The Woodlands’ thali must be something of a classic. I think this was the first restaurant meal Suresh treated me to in Bangalore! All vegetarian, dibs and dabs and neverending refills. This is one of the two major restaurant business formats that has been duplicated with incredible success. Sambar, rice,  dry veggies with coconut, rasam, pappads, salad, raita–finished with a plain paan. This is the *one* style of meal I remember most from my earlier trip to the south–fondly!

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Hotel Empire does a unique thali, with thick spiral breads reminiscent of Kerala parathas and non-veg options. This is the chicken version. I thought their clear rasam was quite tasty.

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Look at this masala dosa. Thick, buttery Bangalore style from Chalukya . Notice the white color of the butter melting on top–made from buffalo milk, unpasteurized and with the formidable quality of cheese. Amazing! This is the sort of vegetarian meal that will make you sick with pleasure.

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And from Kamat Yatri Niwas comes this unique thali, fitted with green onions and raw methi (fenugreek) sprouts. Pots of chutney powders and claypot yogurt line up at the edge of the banana leaf.

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South Indies is an upscale joint. I piled my plate high from the buffet here.

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They were kind enough to make me idiappam, rice noodles, to order. Though I suspect they might have steamed some store-bought noodles just to be nice, they were still very tasty with sweetened coconut milk.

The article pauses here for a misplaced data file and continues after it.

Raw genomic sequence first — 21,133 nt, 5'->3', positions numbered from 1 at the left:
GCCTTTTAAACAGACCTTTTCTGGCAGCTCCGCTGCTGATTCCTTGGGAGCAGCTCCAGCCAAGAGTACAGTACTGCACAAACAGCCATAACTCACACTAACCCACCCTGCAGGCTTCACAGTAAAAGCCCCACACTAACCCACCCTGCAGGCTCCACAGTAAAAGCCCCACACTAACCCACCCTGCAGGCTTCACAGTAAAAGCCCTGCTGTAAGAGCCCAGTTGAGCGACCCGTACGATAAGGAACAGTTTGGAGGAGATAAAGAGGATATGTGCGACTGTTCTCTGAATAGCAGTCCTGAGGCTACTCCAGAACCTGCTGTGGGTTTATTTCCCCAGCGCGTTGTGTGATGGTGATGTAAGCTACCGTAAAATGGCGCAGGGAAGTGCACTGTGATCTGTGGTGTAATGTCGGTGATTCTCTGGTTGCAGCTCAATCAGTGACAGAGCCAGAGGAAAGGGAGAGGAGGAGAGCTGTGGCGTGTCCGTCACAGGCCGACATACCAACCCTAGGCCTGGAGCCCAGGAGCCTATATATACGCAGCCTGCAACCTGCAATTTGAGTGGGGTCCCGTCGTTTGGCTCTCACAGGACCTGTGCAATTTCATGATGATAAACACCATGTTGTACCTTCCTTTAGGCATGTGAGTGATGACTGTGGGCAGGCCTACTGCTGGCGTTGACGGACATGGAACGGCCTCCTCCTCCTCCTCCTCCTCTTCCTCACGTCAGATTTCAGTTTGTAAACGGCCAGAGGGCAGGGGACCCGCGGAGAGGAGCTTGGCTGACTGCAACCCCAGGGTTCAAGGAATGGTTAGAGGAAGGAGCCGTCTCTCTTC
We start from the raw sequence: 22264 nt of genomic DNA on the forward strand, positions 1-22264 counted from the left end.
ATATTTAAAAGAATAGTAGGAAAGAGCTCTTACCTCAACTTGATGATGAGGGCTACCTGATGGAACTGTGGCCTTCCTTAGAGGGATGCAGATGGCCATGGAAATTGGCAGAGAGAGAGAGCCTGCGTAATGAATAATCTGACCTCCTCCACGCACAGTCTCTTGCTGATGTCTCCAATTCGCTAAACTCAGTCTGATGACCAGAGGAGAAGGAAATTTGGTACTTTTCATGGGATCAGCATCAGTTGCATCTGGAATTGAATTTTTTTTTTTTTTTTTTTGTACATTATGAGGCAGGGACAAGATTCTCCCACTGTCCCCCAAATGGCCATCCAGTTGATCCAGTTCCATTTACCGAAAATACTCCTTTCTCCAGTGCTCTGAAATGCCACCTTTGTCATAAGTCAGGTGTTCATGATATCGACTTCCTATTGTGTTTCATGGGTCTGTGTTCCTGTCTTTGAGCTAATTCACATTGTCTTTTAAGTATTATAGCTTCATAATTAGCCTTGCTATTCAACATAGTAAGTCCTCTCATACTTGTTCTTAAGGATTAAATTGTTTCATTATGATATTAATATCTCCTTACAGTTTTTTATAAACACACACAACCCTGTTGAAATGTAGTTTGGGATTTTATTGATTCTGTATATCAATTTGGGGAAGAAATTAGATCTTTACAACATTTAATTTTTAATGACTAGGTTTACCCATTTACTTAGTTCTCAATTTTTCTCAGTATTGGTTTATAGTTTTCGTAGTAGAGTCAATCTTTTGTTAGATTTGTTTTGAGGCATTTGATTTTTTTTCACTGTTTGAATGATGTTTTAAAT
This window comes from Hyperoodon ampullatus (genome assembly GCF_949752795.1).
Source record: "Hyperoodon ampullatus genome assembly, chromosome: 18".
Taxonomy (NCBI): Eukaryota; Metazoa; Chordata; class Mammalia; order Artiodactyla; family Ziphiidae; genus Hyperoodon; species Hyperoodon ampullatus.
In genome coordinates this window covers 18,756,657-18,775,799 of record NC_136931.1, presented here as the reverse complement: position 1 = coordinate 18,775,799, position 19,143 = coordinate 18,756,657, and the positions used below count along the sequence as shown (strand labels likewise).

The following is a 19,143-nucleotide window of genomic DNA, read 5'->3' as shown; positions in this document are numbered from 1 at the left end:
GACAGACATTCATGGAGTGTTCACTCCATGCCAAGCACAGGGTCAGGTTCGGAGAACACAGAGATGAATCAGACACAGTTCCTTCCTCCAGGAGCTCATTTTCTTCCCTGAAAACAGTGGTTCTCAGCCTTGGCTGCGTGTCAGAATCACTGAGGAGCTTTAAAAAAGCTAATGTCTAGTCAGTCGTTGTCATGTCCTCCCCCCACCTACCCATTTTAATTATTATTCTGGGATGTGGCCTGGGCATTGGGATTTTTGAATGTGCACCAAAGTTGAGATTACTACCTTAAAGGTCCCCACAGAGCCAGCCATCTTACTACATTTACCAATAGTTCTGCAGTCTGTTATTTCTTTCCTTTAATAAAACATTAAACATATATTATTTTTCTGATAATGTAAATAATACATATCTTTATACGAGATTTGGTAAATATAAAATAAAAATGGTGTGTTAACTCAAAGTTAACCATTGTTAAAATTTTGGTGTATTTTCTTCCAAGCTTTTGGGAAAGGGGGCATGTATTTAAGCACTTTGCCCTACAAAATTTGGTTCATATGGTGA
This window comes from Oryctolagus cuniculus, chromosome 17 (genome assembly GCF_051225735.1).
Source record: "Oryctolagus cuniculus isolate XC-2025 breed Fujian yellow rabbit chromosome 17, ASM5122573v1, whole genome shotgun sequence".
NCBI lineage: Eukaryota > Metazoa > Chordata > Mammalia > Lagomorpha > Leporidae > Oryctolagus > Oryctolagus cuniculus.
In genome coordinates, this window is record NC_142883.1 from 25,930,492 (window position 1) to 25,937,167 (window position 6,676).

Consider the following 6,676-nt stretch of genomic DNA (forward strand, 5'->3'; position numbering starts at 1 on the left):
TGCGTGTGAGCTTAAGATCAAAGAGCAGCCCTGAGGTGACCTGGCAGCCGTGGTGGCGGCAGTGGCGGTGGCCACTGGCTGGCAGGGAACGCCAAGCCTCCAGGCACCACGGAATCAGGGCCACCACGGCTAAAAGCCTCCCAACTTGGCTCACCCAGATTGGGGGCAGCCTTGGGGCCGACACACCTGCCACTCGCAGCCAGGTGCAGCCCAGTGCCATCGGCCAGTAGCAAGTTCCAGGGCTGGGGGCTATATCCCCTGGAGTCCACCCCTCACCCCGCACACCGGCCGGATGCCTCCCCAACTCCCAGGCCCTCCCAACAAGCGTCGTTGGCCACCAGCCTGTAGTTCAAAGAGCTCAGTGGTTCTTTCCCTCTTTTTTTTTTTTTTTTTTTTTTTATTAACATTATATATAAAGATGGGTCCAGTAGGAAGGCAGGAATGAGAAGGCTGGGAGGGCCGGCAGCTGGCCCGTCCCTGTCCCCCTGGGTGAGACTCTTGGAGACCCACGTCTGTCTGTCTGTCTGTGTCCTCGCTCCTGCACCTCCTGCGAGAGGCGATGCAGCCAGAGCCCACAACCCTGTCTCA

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I’m not sure how mythical the realm of Chettinad cooking is, but it seems to hail from the south of Chennai in Tamil Nadu. The cool thing about this cuisine is that it includes game meats–like rabbit and quail. India seems to be very reluctant to consume meats other than chicken or mutton. (Though that’s a broad statement!) So this is an interesting area. Ponnusamy’s is such a Chettiar joint, whose thali includes three unique non-vegetarian curries–fish, mutton and chicken.   See the katoris (cups) on the right of the banana leaf:

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I’m still fuming that when I visited they were out of Rabbit Roast.

This is a dish I’m eager to make when I get back home. It’s a Mangalorean specialty from Suresh’s golf club called Kori Roti, basically crusty (lentil? rice?) sheets topped with sauce. Imagine the crisp parts of dosai cut into sheets. The fish on the side, coated in semolina and spice, is kanhe, aka ladyfish, a Mangalorean delicacy.

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Suresh’s friend Ravi was really thoughtful and took us out to his favorite idli (http://en.wikipedia.org/wiki/Idli) shop in south-central Bangalore. Look at these guys! Soft, succulent, aromatic. We slathered them Kannada style in fragrant white butter, and sopped them up with the green coconut chutney. (I learned from another friend that Tamils might prefer their idlis with clear sesame oil and chutney powders, but that’s another story.)

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The crowd out front of the shop knows a good deal, plainly.

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At New Krishna Bhavan I ate three full plates of food!

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This is one of my favorite south India crepes: a neer dosa. It’s soft, spongy and wiggly in a good way. NKB’s coconut-jaggery dish accompanying the neer dosai is bliss.

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I ate their green masala idly fry, too.

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I thought it was good, but it was soundly dismissed by several knowledgeable friends.

Lastly, a thick dosa made from ragi grains. I was full.

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Umerkot in Koramangla neighborhood would have been disappointing if I didn’t get to visit with a friend who works nearby.

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Nice interior, but the food wasn’t up to snuff, so no food photos.

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